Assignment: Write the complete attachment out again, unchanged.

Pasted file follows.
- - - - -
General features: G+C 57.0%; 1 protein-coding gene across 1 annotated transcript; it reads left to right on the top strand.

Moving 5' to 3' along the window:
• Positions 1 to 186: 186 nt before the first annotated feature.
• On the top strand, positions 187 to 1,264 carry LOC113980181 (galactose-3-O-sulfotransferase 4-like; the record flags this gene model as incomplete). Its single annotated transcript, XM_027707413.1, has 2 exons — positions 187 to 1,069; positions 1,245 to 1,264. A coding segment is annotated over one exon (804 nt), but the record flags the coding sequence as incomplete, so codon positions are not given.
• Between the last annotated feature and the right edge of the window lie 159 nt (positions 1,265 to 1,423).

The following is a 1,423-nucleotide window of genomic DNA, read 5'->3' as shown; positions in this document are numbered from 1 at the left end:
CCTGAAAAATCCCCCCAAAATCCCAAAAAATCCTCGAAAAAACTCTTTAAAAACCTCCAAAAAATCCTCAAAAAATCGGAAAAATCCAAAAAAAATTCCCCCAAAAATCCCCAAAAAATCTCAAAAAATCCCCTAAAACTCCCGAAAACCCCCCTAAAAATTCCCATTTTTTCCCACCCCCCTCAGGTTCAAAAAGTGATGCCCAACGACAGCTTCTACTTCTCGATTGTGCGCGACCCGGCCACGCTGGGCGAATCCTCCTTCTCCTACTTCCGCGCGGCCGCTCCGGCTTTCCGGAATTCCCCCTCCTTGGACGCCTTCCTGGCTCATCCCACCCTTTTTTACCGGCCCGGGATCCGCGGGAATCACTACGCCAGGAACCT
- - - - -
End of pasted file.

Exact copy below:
General features: G+C 57.0%; 1 protein-coding gene across 1 annotated transcript; it reads left to right on the top strand.

Moving 5' to 3' along the window:
• Positions 1 to 186: 186 nt before the first annotated feature.
• On the top strand, positions 187 to 1,264 carry LOC113980181 (galactose-3-O-sulfotransferase 4-like; the record flags this gene model as incomplete). Its single annotated transcript, XM_027707413.1, has 2 exons — positions 187 to 1,069; positions 1,245 to 1,264. A coding segment is annotated over one exon (804 nt), but the record flags the coding sequence as incomplete, so codon positions are not given.
• Between the last annotated feature and the right edge of the window lie 159 nt (positions 1,265 to 1,423).

The following is a 1,423-nucleotide window of genomic DNA, read 5'->3' as shown; positions in this document are numbered from 1 at the left end:
CCTGAAAAATCCCCCCAAAATCCCAAAAAATCCTCGAAAAAACTCTTTAAAAACCTCCAAAAAATCCTCAAAAAATCGGAAAAATCCAAAAAAAATTCCCCCAAAAATCCCCAAAAAATCTCAAAAAATCCCCTAAAACTCCCGAAAACCCCCCTAAAAATTCCCATTTTTTCCCACCCCCCTCAGGTTCAAAAAGTGATGCCCAACGACAGCTTCTACTTCTCGATTGTGCGCGACCCGGCCACGCTGGGCGAATCCTCCTTCTCCTACTTCCGCGCGGCCGCTCCGGCTTTCCGGAATTCCCCCTCCTTGGACGCCTTCCTGGCTCATCCCACCCTTTTTTACCGGCCCGGGATCCGCGGGAATCACTACGCCAGGAACCT